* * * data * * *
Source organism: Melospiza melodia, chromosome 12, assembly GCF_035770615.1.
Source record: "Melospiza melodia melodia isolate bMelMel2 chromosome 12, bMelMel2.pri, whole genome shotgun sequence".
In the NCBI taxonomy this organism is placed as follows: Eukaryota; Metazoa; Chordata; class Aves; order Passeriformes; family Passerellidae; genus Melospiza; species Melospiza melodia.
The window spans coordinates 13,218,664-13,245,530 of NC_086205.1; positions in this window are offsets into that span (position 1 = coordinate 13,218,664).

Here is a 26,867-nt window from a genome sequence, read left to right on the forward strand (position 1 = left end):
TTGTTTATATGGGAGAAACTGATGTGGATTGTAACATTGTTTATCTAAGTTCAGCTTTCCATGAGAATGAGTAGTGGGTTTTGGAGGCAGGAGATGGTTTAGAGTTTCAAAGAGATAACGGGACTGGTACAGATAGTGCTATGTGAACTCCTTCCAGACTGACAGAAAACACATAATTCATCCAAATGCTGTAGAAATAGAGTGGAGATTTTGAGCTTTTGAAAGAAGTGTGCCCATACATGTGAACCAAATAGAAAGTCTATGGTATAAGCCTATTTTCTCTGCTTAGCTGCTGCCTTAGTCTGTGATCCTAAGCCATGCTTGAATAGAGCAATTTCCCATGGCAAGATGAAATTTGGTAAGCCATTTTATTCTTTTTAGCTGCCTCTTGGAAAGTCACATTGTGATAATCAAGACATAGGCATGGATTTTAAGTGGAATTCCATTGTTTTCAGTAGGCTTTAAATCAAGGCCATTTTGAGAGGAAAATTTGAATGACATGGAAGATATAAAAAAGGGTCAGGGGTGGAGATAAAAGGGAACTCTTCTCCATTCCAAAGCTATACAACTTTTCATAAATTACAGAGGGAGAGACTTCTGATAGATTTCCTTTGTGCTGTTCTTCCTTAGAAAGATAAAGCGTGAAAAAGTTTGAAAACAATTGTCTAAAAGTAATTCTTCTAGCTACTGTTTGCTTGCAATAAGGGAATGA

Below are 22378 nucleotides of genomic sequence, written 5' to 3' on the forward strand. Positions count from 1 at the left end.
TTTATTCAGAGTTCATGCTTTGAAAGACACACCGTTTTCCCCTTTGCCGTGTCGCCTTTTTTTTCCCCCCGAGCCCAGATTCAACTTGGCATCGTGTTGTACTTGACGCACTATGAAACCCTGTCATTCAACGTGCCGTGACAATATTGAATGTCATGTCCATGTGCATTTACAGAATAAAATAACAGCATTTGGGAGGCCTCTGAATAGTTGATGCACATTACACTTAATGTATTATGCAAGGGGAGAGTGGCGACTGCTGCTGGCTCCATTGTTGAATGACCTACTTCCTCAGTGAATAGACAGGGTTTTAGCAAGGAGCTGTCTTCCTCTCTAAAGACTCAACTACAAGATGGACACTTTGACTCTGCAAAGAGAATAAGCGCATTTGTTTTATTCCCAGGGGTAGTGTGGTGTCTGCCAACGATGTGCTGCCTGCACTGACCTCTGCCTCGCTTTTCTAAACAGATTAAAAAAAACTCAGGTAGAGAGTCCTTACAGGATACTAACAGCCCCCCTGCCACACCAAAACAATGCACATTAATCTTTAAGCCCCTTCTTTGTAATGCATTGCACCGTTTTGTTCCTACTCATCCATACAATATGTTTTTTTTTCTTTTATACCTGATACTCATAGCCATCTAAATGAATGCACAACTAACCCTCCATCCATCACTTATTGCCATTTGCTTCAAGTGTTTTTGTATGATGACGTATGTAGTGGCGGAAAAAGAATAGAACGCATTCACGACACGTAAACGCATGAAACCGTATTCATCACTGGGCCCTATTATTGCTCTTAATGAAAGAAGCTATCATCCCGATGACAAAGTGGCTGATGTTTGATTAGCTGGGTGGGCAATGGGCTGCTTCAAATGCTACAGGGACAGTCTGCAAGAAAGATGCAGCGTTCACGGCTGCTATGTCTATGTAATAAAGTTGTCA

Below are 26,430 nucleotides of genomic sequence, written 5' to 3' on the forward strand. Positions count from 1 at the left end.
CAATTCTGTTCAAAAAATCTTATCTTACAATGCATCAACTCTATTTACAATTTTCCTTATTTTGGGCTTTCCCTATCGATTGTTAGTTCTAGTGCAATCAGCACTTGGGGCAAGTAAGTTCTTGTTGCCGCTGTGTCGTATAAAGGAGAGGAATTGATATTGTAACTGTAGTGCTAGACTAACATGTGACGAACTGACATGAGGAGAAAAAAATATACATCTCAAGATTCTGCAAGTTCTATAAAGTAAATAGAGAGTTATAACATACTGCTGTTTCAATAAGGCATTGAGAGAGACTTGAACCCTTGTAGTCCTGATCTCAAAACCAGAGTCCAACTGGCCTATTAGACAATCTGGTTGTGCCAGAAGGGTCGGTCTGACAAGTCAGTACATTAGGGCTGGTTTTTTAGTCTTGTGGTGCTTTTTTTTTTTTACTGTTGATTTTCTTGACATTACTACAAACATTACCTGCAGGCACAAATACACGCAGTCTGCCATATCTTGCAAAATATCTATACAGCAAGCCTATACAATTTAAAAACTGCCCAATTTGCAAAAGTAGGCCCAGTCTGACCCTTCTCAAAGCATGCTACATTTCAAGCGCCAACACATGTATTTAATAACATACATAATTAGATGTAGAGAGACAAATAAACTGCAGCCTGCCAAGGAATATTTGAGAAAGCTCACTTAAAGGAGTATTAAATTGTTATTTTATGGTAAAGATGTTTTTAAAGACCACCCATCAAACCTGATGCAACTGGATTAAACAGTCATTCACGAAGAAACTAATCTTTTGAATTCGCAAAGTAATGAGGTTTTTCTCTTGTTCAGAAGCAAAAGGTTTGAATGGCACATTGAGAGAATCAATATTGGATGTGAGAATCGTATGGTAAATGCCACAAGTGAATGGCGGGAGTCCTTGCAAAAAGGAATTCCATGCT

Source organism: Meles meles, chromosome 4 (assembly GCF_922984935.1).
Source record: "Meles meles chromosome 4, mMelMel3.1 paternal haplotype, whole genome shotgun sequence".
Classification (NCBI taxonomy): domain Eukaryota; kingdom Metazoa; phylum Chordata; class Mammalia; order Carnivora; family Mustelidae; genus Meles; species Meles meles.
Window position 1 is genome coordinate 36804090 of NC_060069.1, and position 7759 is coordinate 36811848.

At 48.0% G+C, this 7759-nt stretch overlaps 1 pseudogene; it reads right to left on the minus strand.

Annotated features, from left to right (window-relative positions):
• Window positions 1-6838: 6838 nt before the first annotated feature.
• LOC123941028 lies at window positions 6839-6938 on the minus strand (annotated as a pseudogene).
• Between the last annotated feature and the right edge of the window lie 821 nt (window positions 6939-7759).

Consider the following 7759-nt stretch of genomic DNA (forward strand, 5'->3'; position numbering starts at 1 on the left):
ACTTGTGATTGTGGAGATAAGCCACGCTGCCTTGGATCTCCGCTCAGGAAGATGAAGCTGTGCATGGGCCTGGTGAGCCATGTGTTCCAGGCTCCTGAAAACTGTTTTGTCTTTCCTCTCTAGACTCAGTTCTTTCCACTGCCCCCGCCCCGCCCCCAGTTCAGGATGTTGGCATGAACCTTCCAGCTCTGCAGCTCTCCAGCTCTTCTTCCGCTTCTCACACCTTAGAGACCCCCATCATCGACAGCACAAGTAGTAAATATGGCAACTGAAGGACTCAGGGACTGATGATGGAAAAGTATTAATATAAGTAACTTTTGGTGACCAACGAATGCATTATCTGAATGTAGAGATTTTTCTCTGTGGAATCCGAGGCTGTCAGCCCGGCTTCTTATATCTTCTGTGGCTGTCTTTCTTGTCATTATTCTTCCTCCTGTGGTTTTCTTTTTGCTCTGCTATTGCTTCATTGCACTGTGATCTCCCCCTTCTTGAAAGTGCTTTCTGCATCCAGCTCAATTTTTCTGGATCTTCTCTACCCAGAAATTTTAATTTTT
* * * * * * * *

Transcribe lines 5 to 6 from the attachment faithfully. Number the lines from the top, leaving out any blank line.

Here is a 26,867-nt window from a genome sequence, read left to right on the forward strand (position 1 = left end):
TTGTTTATATGGGAGAAACTGATGTGGATTGTAACATTGTTTATCTAAGTTCAGCTTTCCATGAGAATGAGTAGTGGGTTTTGGAGGCAGGAGATGGTTTAGAGTTTCAAAGAGATAACGGGACTGGTACAGATAGTGCTATGTGAACTCCTTCCAGACTGACAGAAAACACATAATTCATCCAAATGCTGTAGAAATAGAGTGGAGATTTTGAGCTTTTGAAAGAAGTGTGCCCATACATGTGAACCAAATAGAAAGTCTATGGTATAAGCCTATTTTCTCTGCTTAGCTGCTGCCTTAGTCTGTGATCCTAAGCCATGCTTGAATAGAGCAATTTCCCATGGCAAGATGAAATTTGGTAAGCCATTTTATTCTTTTTAGCTGCCTCTTGGAAAGTCACATTGTGATAATCAAGACATAGGCATGGATTTTAAGTGGAATTCCATTGTTTTCAGTAGGCTTTAAATCAAGGCCATTTTGAGAGGAAAATTTGAATGACATGGAAGATATAAAAAAGGGTCAGGGGTGGAGATAAAAGGGAACTCTTCTCCATTCCAAAGCTATACAACTTTTCATAAATTACAGAGGGAGAGACTTCTGATAGATTTCCTTTGTGCTGTTCTTCCTTAGAAAGATAAAGCGTGAAAAAGTTTGAAAACAATTGTCTAAAAGTAATTCTTCTAGCTACTGTTTGCTTGCAATAAGGGAATGA